Tom Piippo’s One Eye in the Mirror: Put yourself in the passenger seat.


Really! You have always been the driver, deciding where to go, taking the route that you thought was best, and driving your business in the direction that you thought it needed to go!

Couple Going On A Road TripI challenge you to put yourself in the passenger’s seat. Let someone else lead you, show you how it’s done. This could be an opportunity of your choosing, or it could be a revelation of the circumstance! A long time ago, as a young father, I took my family on a month-long road trip to the west coast and back (we live in Michigan). I did all the prudent pre-trip services; brake inspection, rotate and balance the tires, transmission service, tune-up (1990), coolant flush, etc. 1800 miles later while visiting the narrow winding roads of Yellowstone National Park, my left rear wheel took a trip of its own. With very little warning (about 10 seconds of vibration) the wheel studs sheared off, the conversion van soon came to a halt on 3 wheels and in the mirror, I saw the offending escaping wheel bounce over the van, land in an adjacent meadow, and slowly careen downhill towards a steep ravine. I gave chase but felt the tire escape my fingers as I tripped over a log, and it accelerated downhill to the bottom of the gulley.

Most of the concerned citizens who stopped only wanted to know if we were gazing at wildlife, as they hadn’t seen much yet. A Park Ranger finally stopped and hailed a tow truck to help clear the roadway and get us to the repair facility. (before cell phones). I was really humbled as I was at the mercy of another for repairs on MY vehicle. I felt they really didn’t get the gravity of my situation, how important it was for me to get back on the road as quickly as possible, that I was a young man with a young family and a very limited budget!

In retrospect, everyone was quite helpful; we received affordable lodging for the night, new nuts and wheel studs were delivered the next day and we were back on the road by early afternoon! I will remember this experience for the rest of my life. Every time I get a stranded traveler, I get a soft spot for them. I can feel the anguish and pains that they feel for not achieving their destination. Their unrest for having to rely on strangers for their salvation, they’re wondering if they will be taken advantage of, monetarily.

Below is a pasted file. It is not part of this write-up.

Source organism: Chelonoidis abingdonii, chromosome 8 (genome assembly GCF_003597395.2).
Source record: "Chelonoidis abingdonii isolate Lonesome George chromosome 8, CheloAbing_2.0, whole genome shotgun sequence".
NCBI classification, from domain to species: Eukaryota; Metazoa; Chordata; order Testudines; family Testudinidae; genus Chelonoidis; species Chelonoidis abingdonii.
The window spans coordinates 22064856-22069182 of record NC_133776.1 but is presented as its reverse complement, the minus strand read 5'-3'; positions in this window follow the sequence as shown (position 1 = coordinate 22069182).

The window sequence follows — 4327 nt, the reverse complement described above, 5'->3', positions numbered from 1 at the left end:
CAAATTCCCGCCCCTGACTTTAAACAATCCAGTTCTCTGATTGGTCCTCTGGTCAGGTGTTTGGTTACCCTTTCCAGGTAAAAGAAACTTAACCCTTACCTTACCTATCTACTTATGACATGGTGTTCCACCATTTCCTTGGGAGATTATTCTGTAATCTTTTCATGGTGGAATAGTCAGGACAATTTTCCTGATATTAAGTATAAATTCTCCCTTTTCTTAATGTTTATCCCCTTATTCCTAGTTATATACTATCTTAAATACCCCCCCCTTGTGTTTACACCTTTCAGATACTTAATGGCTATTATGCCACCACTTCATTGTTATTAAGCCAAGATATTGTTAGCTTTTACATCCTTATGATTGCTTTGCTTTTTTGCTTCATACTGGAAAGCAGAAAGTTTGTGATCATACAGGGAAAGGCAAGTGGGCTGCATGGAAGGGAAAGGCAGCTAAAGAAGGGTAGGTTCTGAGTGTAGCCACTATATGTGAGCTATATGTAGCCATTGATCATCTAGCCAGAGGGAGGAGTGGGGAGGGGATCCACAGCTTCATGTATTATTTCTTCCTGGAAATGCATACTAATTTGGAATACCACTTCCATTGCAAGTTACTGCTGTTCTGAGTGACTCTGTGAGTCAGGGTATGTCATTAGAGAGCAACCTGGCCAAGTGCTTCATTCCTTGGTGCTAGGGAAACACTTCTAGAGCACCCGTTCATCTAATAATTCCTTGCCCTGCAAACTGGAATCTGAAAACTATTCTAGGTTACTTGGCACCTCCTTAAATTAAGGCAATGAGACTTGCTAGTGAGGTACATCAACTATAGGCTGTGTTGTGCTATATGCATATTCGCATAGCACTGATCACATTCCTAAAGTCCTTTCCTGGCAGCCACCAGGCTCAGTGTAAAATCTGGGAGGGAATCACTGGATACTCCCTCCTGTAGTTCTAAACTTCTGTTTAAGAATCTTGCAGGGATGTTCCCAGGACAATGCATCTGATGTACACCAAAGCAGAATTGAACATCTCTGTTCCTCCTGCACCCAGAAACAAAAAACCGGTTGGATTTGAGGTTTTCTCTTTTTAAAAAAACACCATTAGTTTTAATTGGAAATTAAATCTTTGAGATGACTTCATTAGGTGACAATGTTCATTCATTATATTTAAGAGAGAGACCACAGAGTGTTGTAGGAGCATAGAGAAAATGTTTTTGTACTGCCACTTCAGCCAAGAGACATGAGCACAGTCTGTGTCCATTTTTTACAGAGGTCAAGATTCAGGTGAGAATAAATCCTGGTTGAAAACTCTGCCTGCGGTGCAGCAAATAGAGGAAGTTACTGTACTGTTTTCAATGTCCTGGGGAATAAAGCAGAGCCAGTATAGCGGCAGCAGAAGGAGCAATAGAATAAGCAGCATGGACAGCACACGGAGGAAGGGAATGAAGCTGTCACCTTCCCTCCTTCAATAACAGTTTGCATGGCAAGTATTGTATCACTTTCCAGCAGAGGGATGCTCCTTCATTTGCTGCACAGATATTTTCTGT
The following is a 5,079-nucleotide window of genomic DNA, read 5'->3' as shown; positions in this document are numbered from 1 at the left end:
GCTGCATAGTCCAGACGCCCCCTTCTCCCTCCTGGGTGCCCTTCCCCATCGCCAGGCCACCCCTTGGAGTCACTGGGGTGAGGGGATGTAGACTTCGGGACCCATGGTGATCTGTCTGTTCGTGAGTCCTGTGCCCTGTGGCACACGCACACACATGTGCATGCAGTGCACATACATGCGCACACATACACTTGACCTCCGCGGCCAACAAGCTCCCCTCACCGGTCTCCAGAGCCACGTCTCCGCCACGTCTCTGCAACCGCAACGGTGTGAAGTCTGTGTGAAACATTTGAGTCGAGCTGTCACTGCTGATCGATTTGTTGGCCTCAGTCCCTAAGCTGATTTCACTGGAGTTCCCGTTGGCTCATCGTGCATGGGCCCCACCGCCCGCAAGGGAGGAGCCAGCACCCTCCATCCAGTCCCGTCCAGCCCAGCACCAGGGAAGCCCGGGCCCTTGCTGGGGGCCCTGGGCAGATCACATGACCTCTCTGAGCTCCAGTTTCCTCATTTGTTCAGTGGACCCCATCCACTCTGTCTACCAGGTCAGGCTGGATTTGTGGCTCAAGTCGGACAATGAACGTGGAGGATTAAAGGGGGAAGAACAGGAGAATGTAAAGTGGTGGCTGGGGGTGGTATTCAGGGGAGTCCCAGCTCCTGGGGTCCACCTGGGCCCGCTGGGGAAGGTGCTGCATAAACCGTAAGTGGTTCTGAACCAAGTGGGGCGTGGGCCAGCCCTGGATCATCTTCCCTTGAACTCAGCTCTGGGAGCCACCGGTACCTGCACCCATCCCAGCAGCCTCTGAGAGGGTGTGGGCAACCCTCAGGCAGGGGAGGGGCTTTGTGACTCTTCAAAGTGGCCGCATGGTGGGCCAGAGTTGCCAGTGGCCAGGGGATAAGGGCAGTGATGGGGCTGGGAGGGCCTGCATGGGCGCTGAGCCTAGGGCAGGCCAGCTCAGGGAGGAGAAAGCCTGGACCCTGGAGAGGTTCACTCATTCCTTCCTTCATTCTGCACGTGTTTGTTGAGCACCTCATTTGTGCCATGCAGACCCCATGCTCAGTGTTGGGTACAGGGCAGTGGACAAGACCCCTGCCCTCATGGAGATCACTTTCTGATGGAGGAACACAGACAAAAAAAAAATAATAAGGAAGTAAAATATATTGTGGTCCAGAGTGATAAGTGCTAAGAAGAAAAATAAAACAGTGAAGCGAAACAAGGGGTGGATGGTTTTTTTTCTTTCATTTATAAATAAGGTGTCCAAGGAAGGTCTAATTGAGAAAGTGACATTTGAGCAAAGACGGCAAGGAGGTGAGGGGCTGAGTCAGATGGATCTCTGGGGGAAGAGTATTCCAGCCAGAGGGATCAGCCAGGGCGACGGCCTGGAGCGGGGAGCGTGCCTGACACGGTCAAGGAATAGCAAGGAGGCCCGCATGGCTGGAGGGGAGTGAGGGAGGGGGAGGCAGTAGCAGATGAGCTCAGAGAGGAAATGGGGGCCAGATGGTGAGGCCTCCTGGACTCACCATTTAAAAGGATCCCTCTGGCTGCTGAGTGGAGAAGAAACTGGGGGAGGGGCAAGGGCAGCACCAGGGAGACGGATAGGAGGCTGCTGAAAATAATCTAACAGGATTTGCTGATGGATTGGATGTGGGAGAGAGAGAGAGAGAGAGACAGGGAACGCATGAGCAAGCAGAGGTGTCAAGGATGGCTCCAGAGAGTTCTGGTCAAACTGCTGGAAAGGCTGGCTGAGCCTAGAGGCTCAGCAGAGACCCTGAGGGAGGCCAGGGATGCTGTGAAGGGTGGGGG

Having been in that situation myself, I can go the extra distance to help put them at ease. Sometimes it’s helping them get a rental car or a motel. Other times it’s giving all the possible scenarios of the diagnostics and repair, but above all, it’s doing whatever it takes to make the traveling customer feel comfortable with their situation and confident with your abilities to get them back on the road. This doesn’t mean you have to ‘give away the farm’ and do the repair on the cheap. I have only one category of repair standards, the correct way! The cost is the cost and usually, the customer appreciates a job well done, and one they don’t have to fuss with anymore.

Mechanic In A Bike StoreVin Waterhouse once told me (and many others) “you have two types of customers, those who cannot do their repairs and those who do not want to do their repairs”. I seem to be falling into the latter category. My grandson Emmett works part-time for a bicycle shop. I met the owner Shaun and was quite impressed with his business and the way he treated his customers and employees. I have always been a bicycle guy; I ride several hundred miles a year (used to be thousands), have a history of bicycle racing, and enjoy several disciplines of biking (road biking, mountain biking, fat biking (sand or snow), bike packing (camping with everything you need on your bike)) I decided to let Shaun’s business give my fat bike a major service so I dropped it off last weekend.

First, I get a text “Hello Thomas, your Borealis Echo (my bike brand and model) is being checked in for service and an estimate of repairs will follow shortly” then there was a list of ‘my’ customer concerns. Later, get a text “we are in the process of preparing an estimate of repairs on your bike, please keep an eye out for a text or call. Meanwhile please call with any questions you may have. An hour later I received a text with the repair recommendations, the estimated cost, and a scanned PDF of the estimate. Ten minutes later my phone buzzed with another text to please reply with APPROVED so they might get started with ordering parts and the repair.

This morning at 10:04 AM “Hello Tom, your work order is in REPAIR status and in the queue to be worked on. You will receive a follow-up text when work begins”.

I feel like a king! someone is taking care of my bike in a manner that I can appreciate. I was able to put myself in the passenger seat and let someone else do the driving, and I like where he is going! I will do better to treat my customers like Shaun has treated me!


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